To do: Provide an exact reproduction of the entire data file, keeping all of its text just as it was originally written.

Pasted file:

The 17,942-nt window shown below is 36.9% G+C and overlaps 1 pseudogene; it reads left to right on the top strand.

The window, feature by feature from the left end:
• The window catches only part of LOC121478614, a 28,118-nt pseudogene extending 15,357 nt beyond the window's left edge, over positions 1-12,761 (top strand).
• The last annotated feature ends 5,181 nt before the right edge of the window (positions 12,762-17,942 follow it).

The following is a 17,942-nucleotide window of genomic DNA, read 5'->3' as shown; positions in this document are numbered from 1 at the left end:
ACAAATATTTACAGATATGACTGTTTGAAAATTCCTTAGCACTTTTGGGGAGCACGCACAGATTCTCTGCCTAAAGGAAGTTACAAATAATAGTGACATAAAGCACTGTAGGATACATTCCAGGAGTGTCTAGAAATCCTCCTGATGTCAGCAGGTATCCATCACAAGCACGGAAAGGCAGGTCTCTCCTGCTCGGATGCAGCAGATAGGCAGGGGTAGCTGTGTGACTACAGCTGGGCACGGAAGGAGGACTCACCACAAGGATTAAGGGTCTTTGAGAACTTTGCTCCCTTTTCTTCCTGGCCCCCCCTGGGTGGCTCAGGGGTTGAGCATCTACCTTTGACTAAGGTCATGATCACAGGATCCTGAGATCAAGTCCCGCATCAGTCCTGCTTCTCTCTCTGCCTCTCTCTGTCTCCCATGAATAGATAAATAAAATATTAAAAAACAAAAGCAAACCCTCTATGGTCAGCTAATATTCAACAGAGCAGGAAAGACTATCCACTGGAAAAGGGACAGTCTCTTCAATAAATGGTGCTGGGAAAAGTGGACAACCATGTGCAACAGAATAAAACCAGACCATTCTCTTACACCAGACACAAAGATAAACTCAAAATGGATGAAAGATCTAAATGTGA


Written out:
The 17,942-nt window shown below is 36.9% G+C and overlaps 1 pseudogene; it reads left to right on the top strand.

The window, feature by feature from the left end:
• The window catches only part of LOC121478614, a 28,118-nt pseudogene extending 15,357 nt beyond the window's left edge, over positions 1-12,761 (top strand).
• The last annotated feature ends 5,181 nt before the right edge of the window (positions 12,762-17,942 follow it).

The following is a 17,942-nucleotide window of genomic DNA, read 5'->3' as shown; positions in this document are numbered from 1 at the left end:
ACAAATATTTACAGATATGACTGTTTGAAAATTCCTTAGCACTTTTGGGGAGCACGCACAGATTCTCTGCCTAAAGGAAGTTACAAATAATAGTGACATAAAGCACTGTAGGATACATTCCAGGAGTGTCTAGAAATCCTCCTGATGTCAGCAGGTATCCATCACAAGCACGGAAAGGCAGGTCTCTCCTGCTCGGATGCAGCAGATAGGCAGGGGTAGCTGTGTGACTACAGCTGGGCACGGAAGGAGGACTCACCACAAGGATTAAGGGTCTTTGAGAACTTTGCTCCCTTTTCTTCCTGGCCCCCCCTGGGTGGCTCAGGGGTTGAGCATCTACCTTTGACTAAGGTCATGATCACAGGATCCTGAGATCAAGTCCCGCATCAGTCCTGCTTCTCTCTCTGCCTCTCTCTGTCTCCCATGAATAGATAAATAAAATATTAAAAAACAAAAGCAAACCCTCTATGGTCAGCTAATATTCAACAGAGCAGGAAAGACTATCCACTGGAAAAGGGACAGTCTCTTCAATAAATGGTGCTGGGAAAAGTGGACAACCATGTGCAACAGAATAAAACCAGACCATTCTCTTACACCAGACACAAAGATAAACTCAAAATGGATGAAAGATCTAAATGTGA